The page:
December 30, 2017 by: Rhonda Johansson
Welcome to Our Parkinson's Place
I copy news articles pertaining to research, news and information for Parkinson's disease, Dementia, the Brain, Depression and Parkinson's with Dystonia. I also post about Fundraising for Parkinson's disease and events. I try to be up-to-date as possible. I have Parkinson's diseases as well and thought it would be nice to have a place where updated news is in one place. That is why I began this blog.
I am not responsible for it's contents, I am just a copier of information searched on the computer. Please understand the copies are just that, copies and at times, I am unable to enlarge the wording or keep it uniformed as I wish. This is for you to read and to always keep an open mind.
Please discuss this with your doctor, should you have any questions, or concerns. Never do anything without talking to your doctor. I do not make any money from this website. I volunteer my time to help all of us to be informed. Please No advertisers, and No Information about Herbal treatments. Please no advertisements.
This is a free site for all.
Sunday, December 31, 2017
By Elizabeth Hernandez - December 31, 2017
Dawn Patrol made commitment to run up Flagstaff Mountain
Gary Sobol, organizer of the running group The Dawn Patrol, stands at the Chautauqua Trail on Friday in Boulder. (Jeremy Papasso / Staff Photographer)
For the past 40 New Year's Days, a group of Boulder athletes have risen early, shaking off the past year and embracing the next with a ceremonial jaunt up Flagstaff Mountain.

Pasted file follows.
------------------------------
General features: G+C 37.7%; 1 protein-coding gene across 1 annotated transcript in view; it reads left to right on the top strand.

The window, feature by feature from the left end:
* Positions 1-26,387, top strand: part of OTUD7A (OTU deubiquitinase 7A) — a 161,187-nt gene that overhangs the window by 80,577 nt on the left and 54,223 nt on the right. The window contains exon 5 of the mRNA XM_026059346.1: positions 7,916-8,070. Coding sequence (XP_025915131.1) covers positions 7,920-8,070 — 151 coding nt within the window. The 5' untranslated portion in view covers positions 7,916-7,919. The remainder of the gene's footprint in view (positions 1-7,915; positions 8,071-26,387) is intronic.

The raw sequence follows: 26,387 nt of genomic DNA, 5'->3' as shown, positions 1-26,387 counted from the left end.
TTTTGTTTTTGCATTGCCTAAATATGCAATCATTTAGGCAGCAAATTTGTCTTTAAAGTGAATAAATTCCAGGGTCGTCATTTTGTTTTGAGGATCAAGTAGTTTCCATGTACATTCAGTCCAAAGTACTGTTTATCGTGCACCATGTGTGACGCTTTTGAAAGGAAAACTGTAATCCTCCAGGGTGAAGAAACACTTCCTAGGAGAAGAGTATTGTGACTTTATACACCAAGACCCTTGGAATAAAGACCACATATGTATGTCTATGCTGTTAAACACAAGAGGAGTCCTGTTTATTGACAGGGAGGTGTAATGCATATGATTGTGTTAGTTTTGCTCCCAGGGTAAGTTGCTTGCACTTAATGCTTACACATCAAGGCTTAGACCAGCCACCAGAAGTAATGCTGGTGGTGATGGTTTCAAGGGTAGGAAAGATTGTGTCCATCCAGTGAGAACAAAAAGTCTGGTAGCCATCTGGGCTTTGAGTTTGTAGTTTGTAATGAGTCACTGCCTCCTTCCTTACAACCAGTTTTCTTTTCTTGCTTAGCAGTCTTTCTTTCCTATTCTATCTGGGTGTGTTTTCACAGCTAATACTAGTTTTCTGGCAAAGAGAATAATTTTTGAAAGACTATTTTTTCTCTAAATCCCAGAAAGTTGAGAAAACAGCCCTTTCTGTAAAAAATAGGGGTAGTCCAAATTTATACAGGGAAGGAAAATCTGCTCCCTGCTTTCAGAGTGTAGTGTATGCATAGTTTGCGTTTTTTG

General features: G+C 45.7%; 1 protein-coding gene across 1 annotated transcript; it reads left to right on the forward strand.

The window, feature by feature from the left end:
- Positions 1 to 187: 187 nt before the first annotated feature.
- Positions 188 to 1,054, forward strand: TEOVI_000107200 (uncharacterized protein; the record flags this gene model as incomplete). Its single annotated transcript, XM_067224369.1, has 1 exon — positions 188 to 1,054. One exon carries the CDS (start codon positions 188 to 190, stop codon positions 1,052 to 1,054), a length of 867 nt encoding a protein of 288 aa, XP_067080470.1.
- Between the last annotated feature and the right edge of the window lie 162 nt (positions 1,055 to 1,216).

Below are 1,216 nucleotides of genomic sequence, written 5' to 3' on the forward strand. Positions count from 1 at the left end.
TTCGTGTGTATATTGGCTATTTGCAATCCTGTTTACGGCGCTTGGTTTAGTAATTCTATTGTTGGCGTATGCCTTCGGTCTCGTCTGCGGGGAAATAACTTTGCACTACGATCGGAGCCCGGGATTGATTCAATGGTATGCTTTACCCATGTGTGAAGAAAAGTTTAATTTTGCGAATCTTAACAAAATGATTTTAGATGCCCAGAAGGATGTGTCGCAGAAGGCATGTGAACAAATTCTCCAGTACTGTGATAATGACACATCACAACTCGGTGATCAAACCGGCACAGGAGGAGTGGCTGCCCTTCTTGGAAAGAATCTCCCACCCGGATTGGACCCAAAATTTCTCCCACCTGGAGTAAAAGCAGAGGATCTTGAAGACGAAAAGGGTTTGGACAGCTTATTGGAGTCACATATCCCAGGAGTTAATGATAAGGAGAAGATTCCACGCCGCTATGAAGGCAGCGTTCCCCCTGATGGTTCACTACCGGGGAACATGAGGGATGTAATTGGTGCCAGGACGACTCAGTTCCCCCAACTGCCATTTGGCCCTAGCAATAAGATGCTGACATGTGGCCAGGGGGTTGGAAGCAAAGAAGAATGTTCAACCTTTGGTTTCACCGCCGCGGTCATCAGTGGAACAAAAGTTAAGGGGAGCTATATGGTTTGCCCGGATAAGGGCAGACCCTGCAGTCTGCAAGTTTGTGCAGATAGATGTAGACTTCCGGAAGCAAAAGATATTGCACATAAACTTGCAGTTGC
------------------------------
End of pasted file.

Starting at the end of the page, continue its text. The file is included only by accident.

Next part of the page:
Gary Sobol hasn't missed a year.
The 78-year-old Boulderite still organizes the self-named "Dawn Patrol" crew and meets the gang at the top of the mountain, although Parkinson's disease has led to Sobol driving part of the way rather than the usual group run.
"I'm the only one who's made it every year," he said of the crew, which fluctuates between around a dozen to 30 people depending on the weather. "With Parkinson's disease, it's very hard to go, but with the help of my adorable wife, who sticks right with me, we get to the top together. We take a little shortcut now, but we're up there and greet the first runner."
Sobol and his family moved to Boulder in 1976.
"I was overweight and out of shape, so I started running," he said.
Exercise introduced Sobol to some local runners and hikers who decided they'd run up Flagstaff Mountain on New Year's Day to start the year off on the right frigid foot in 1977.
"We made a commitment: we would return every New Year's Day, regardless of anything else," he said. "It was kind of comical."
That first year, Sobol recalled just two people showed up for the run at the meeting spot in Basemar Shopping Center — in part, because he said it was 20 degrees below zero.
"By the time we got to the Flagstaff House restaurant, my friend had icicles hanging off his hat," he said.
Icicle hats or not, folks kept showing up every year in bigger quantities as word-of-mouth of the healthy Boulder tradition spread.
Some ran, some biked, others hiked and some walked up from the Chautauqua Trailhead, gabbing along the way until they all met at the top for a celebration.
Longtime Dawn Patrol member Martha Eskesen said back in the group's glory days, they used to tote champagne and "scrappy, little fireworks" to the top.
"I haven't seen champagne up there in awhile, though," Eskesen said. "And, obviously, no more fireworks."
When the Dawn Patrol reaches the ground again, they all head to breakfast at the Egg and I to feast and chatter.
"This group has been through a lot," said Sue Brown, Sobol's daughter. "Marriages, divorces, illnesses. My dad has had three bouts of cancer and Parkinson's disease. Through it all, they're still together."